Polynesian culture has its roots in the mythical origins of the great seafaring ancestors who settled in the islands 3,000 years ago. It has been passed down from generation to generation through the sacred word. Of oral tradition, it has survived through the centuries, at times forgotten by all, only to emerge once again, just where it was feared to have disappeared.
The singers of today draw on this ancient tradition for the magnificent strains of their hymns, sacred and profane, whose echoes are lost in the constant murmur of the ocean on the reef. It is the source of inspiration for dancers to create their dazzling dances, and for va'a enthusiasts to discover the art of building these sleek outrigger canoes and make them glide over ocean and lagoon!
From tradition comes the art of the percussive sounds that emanate from the great booming pahu and the rattling to'ere, the art of beautiful, complex tatoos and the art of Marquesan wood carvings, derived from the great tiki, stone statues which still stand amid the lava of the marae, at the bottom of secret valleys.
In the fertile islands of Polynesia, all talents conspire with the splendours of nature to make craft... into art.
In pre-European Polynesia, dances "were numerous and diverse" (W. Ellis, 1831), but little is known about them. We know only that both men and women danced, either together or separately. Some dances were performed standing, others sitting. Musicians accompanied the dances with a limited number of instruments: chiefly the pahu (double-skin drum) and vivo (nose flute).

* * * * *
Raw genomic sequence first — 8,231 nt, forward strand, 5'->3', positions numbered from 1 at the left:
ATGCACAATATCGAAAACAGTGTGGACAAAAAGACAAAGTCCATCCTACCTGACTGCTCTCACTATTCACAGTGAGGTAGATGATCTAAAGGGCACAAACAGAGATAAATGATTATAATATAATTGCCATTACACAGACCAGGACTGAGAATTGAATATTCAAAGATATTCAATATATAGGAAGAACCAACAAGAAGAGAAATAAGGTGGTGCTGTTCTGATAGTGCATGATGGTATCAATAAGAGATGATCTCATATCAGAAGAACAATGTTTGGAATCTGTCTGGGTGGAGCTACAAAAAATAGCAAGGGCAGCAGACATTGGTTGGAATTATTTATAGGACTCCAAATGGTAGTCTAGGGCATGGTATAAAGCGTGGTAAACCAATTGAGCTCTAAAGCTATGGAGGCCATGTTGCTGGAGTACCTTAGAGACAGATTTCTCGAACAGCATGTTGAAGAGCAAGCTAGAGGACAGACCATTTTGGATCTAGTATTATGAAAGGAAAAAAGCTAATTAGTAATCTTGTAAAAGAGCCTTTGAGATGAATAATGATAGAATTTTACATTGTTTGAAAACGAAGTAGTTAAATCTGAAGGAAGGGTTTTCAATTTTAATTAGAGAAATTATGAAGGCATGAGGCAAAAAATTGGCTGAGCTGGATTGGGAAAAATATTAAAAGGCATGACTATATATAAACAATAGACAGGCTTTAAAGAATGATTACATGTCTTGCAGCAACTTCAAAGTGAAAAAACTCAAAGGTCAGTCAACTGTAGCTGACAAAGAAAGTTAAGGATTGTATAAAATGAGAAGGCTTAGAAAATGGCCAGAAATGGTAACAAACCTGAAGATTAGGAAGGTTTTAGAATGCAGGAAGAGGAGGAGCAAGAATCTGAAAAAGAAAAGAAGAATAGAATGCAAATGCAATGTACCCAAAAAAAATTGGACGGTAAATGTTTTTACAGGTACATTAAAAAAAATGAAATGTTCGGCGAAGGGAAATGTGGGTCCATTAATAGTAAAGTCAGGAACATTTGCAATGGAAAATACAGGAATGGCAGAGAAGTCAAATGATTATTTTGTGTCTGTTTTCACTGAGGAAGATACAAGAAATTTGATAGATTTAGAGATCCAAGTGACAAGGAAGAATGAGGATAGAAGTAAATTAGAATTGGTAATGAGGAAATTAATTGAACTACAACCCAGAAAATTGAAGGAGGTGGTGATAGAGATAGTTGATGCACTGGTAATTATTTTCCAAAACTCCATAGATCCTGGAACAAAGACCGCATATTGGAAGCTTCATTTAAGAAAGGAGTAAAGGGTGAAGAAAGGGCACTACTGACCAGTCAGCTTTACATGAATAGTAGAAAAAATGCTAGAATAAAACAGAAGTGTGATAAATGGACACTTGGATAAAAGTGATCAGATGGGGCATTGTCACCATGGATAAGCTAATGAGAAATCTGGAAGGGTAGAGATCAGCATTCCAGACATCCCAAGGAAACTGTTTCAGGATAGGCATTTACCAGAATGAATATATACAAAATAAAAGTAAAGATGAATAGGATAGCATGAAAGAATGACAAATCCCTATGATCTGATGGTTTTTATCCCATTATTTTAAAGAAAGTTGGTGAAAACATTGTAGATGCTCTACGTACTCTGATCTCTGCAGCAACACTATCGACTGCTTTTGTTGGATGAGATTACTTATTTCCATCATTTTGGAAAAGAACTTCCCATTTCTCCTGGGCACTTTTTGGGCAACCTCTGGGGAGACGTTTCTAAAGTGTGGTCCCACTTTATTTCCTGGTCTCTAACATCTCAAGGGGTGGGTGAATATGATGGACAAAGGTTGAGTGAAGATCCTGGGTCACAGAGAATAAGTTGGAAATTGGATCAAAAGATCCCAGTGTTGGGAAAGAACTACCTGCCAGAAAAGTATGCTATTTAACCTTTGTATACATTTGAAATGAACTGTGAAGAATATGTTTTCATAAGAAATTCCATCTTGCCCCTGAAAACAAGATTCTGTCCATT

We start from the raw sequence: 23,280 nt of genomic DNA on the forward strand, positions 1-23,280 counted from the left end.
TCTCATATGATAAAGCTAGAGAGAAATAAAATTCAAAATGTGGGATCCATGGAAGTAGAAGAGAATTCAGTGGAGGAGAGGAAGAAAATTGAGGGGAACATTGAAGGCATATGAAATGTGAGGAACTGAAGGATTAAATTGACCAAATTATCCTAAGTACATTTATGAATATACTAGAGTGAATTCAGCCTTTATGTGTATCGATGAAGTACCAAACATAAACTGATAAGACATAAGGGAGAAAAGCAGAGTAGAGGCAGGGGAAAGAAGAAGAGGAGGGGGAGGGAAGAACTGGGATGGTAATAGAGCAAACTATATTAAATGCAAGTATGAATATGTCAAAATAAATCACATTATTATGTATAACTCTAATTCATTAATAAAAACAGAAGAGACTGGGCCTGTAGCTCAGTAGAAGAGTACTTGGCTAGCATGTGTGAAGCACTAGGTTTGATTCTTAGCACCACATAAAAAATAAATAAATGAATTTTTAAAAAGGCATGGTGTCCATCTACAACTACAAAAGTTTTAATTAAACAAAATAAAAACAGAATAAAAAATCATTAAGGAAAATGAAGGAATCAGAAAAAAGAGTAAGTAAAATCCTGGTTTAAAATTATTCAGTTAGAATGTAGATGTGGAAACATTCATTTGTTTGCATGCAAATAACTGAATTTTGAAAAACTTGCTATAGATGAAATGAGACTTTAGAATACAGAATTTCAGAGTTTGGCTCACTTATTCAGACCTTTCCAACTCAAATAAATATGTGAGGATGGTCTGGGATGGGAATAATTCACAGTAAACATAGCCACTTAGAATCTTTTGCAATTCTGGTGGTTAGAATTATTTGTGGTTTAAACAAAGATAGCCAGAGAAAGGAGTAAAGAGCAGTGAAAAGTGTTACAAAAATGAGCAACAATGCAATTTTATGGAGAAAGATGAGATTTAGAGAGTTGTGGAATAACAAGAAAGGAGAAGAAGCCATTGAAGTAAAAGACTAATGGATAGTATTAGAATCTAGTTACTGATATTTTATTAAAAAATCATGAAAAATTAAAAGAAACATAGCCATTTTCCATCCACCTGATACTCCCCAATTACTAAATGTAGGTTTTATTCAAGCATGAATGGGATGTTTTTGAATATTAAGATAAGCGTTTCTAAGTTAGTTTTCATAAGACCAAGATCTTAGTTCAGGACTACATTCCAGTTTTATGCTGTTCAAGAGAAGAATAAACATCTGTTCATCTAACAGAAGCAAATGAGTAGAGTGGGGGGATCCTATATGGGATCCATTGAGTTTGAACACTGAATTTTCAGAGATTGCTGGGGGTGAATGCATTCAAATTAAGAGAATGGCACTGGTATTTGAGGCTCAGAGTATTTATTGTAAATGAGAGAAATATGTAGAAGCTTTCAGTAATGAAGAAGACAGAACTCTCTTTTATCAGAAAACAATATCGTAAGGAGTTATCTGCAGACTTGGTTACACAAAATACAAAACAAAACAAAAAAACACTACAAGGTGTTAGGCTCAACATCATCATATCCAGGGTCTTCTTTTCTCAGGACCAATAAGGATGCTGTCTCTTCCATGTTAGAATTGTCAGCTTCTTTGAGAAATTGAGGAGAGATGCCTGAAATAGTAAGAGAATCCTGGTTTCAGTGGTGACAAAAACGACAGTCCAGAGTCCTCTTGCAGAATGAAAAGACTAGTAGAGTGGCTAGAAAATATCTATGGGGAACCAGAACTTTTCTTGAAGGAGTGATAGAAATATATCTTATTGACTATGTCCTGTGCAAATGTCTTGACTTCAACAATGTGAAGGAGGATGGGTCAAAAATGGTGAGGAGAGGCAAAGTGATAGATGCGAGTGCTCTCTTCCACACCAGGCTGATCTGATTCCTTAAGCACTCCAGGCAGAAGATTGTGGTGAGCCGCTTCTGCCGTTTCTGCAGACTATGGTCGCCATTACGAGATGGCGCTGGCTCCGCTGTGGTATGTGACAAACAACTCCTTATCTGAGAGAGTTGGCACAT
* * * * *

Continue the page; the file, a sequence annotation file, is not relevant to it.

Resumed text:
Associated, like tattoos, with nudity and therefore with obscenity, dancing was prohibited by the missionaries. It was not until the 1950s that this ancestral art once again found its place among Polynesian customs, being revived thanks to oral transmission and travellers' accounts.
In present-day Tahitian dance, there are four main types:
- Otea : Originally, this must have been something of a war dance, restricted to the menfolk. It has become the most famous of Tahitian dances. It is choreographed around a theme, accompanied by percussion instruments, and consists of rhythmic motifs called pehe.
- Aparima : In this dance, the dancers' hands act out the story. The aparima is either vava (silent), in which case it is a mime show, usually performed on the knees and accompanied by percussion, or himene (sung), where the movements relate to a song accompanied by stringed instruments.
- Hivinau : In this dance, male and female dancers move round in a circle, while a male soloist sings a phrase which is repeated by the chorus. The orchestra consists of various drums and the rhythm is marked by the dancers' chants.
- Pa'o'a : This dance appears to depict the activity of tapa making, a kind of parchment made from plant matter. Male and female dancers crouch in a semi-circle and a vocal soloist sings a theme, to which the chorus replies. Then one couple rises and performs a brief dance in the circle, to the sound of hi's and ha's.
The other groups of islands were heavily influenced by Tahitian dance, but they have preserved some of their own: the "bird dance" in the Marquesas, kapa in the Tuamotus and pe'i in the Gambier Islands.